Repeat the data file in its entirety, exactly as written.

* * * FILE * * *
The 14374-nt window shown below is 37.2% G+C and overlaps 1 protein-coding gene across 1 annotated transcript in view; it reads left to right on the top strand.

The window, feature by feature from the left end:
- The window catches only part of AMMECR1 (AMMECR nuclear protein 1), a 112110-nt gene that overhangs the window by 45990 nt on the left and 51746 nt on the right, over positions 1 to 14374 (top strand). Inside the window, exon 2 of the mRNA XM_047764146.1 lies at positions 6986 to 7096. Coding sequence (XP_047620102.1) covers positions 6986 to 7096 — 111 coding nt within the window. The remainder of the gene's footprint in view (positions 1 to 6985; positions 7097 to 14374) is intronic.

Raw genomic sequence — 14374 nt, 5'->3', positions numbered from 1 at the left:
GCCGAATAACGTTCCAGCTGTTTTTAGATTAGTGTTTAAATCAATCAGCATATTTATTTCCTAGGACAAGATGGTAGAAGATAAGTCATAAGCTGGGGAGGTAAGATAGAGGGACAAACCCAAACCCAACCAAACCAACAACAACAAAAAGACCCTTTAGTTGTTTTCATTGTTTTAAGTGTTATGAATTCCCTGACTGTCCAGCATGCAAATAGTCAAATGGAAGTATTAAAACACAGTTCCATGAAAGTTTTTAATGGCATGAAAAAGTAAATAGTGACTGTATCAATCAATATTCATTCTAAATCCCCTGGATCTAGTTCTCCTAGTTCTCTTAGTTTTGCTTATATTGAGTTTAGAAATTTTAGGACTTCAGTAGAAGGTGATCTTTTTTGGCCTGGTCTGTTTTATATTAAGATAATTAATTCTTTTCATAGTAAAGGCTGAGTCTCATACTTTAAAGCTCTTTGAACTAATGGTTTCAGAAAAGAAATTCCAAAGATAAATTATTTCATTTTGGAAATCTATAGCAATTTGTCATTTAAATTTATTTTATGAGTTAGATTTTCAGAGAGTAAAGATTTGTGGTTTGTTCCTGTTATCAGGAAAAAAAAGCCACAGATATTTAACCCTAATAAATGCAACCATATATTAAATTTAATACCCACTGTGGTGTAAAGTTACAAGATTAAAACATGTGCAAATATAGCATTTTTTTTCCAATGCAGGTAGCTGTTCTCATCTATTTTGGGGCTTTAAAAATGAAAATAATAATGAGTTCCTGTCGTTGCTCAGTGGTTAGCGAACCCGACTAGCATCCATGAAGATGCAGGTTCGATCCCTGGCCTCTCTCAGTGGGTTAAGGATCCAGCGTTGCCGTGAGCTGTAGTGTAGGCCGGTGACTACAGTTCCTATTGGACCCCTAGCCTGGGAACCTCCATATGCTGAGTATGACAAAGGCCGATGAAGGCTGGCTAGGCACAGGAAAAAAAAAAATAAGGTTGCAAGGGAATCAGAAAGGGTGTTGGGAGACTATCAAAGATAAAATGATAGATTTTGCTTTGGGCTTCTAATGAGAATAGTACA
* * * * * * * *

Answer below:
The 14374-nt window shown below is 37.2% G+C and overlaps 1 protein-coding gene across 1 annotated transcript in view; it reads left to right on the top strand.

The window, feature by feature from the left end:
- The window catches only part of AMMECR1 (AMMECR nuclear protein 1), a 112110-nt gene that overhangs the window by 45990 nt on the left and 51746 nt on the right, over positions 1 to 14374 (top strand). Inside the window, exon 2 of the mRNA XM_047764146.1 lies at positions 6986 to 7096. Coding sequence (XP_047620102.1) covers positions 6986 to 7096 — 111 coding nt within the window. The remainder of the gene's footprint in view (positions 1 to 6985; positions 7097 to 14374) is intronic.

Raw genomic sequence — 14374 nt, 5'->3', positions numbered from 1 at the left:
GCCGAATAACGTTCCAGCTGTTTTTAGATTAGTGTTTAAATCAATCAGCATATTTATTTCCTAGGACAAGATGGTAGAAGATAAGTCATAAGCTGGGGAGGTAAGATAGAGGGACAAACCCAAACCCAACCAAACCAACAACAACAAAAAGACCCTTTAGTTGTTTTCATTGTTTTAAGTGTTATGAATTCCCTGACTGTCCAGCATGCAAATAGTCAAATGGAAGTATTAAAACACAGTTCCATGAAAGTTTTTAATGGCATGAAAAAGTAAATAGTGACTGTATCAATCAATATTCATTCTAAATCCCCTGGATCTAGTTCTCCTAGTTCTCTTAGTTTTGCTTATATTGAGTTTAGAAATTTTAGGACTTCAGTAGAAGGTGATCTTTTTTGGCCTGGTCTGTTTTATATTAAGATAATTAATTCTTTTCATAGTAAAGGCTGAGTCTCATACTTTAAAGCTCTTTGAACTAATGGTTTCAGAAAAGAAATTCCAAAGATAAATTATTTCATTTTGGAAATCTATAGCAATTTGTCATTTAAATTTATTTTATGAGTTAGATTTTCAGAGAGTAAAGATTTGTGGTTTGTTCCTGTTATCAGGAAAAAAAAGCCACAGATATTTAACCCTAATAAATGCAACCATATATTAAATTTAATACCCACTGTGGTGTAAAGTTACAAGATTAAAACATGTGCAAATATAGCATTTTTTTTCCAATGCAGGTAGCTGTTCTCATCTATTTTGGGGCTTTAAAAATGAAAATAATAATGAGTTCCTGTCGTTGCTCAGTGGTTAGCGAACCCGACTAGCATCCATGAAGATGCAGGTTCGATCCCTGGCCTCTCTCAGTGGGTTAAGGATCCAGCGTTGCCGTGAGCTGTAGTGTAGGCCGGTGACTACAGTTCCTATTGGACCCCTAGCCTGGGAACCTCCATATGCTGAGTATGACAAAGGCCGATGAAGGCTGGCTAGGCACAGGAAAAAAAAAAATAAGGTTGCAAGGGAATCAGAAAGGGTGTTGGGAGACTATCAAAGATAAAATGATAGATTTTGCTTTGGGCTTCTAATGAGAATAGTACA